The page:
Beyond My Control
Simon of Cyrene was just an ordinary guy, going about his ordinary business when he was grabbed by a couple of soldiers. If that wasn’t bad enough, he was then pulled into a moving throng of people—soldiers, convicts, and rabble-rousers—and he was forced to carry all or part of a heavy wooden cross to a hill just outside the city. In his A Rumor of Hope, Ray Stedman talks about Simon’s attitude in that moment. He says,
Simon was likely angered over being forced to shoulder this burden. I think we can identify, because we can recall many times when we have felt this way whenever we have felt that God was calling us to shoulder a cross. We resent it when circumstances create a burden in our lives or bring pain and suffering to our souls. This, I believe must have been what Simon of Cyrene felt as he was forced to bear the cross of Jesus.
What are you facing today that is beyond your control? Are you being persecuted for your faith in Jesus Christ? Are you facing a major health crisis? Are you suffering loss because of natural disaster? Struggles at home? Struggles in your job? Struggles at your church? ___? Fill in the blank, because we all feel out of control of our lives at times.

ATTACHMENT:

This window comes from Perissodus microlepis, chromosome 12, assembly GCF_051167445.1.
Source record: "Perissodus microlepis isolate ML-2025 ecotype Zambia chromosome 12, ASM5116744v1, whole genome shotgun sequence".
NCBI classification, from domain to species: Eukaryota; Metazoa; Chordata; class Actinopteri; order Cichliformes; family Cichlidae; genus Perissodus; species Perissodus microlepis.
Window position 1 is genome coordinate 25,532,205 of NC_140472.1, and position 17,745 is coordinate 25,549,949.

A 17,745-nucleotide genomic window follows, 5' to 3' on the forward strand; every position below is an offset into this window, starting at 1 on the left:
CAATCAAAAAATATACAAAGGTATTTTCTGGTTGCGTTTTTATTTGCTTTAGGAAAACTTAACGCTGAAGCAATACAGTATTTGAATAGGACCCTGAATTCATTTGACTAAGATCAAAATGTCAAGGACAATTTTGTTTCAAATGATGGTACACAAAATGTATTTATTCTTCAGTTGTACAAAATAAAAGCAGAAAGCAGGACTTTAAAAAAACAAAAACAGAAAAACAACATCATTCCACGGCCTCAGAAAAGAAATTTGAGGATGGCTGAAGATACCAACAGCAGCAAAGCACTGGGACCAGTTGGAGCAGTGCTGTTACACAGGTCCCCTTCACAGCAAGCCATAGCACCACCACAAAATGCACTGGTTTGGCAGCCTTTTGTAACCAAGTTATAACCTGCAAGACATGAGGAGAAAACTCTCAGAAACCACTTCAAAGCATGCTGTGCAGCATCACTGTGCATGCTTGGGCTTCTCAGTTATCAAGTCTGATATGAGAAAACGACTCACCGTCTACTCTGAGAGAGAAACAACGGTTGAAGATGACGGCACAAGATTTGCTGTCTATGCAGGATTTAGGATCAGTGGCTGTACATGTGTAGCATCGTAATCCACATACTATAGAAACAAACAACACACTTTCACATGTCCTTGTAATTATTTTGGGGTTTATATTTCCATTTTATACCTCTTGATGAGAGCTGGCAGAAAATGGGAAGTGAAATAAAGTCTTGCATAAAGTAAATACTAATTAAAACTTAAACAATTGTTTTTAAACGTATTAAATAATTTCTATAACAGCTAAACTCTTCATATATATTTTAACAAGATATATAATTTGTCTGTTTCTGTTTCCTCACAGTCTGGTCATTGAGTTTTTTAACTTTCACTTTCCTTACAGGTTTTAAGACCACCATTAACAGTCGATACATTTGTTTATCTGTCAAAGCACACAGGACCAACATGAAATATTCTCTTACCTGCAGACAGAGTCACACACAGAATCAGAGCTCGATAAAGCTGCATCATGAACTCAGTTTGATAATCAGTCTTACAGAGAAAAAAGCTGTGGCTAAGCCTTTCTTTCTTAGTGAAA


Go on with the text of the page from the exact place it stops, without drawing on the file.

I’ve got to admit that some of my least favorite Bible verses are the ones that promise troubles and trials in this life. Seriously? Check these out:
Job 23:10 – He knows the way I have taken; when He has tested me, I will come forth as gold.
Psalm 17:3 – You have tested me and found no evil;…
Psalm 66:10 – For you, O God, have tested us; You have refined us like silver.
1 Corinthians 3:13 – his workmanship… will be revealed with fire, and the fire will prove the quality of each man’s work
James 1:3 – you know that the testing of our faith develops perseverance.
1 Peter 1:6-7 – In all this you greatly rejoice, though now for a little while you may have had to suffer grief in all kinds of trials. These have come so that the proven genuineness of your faith—of greater worth than gold, which perishes even though refined by fire—may result in praise, glory and honor when Jesus Christ is revealed.
But did you notice that in each case the promised trial was designed to make us better—not bitter? Instead of focusing on the things that are currently testing you, try focusing on what we have to look forward to. Paul said, “I consider that our present sufferings are not worth comparing with the glory that will be revealed in us” (Romans 8:17-18).
If anyone should know about the value of changing focus, Paul definitely would!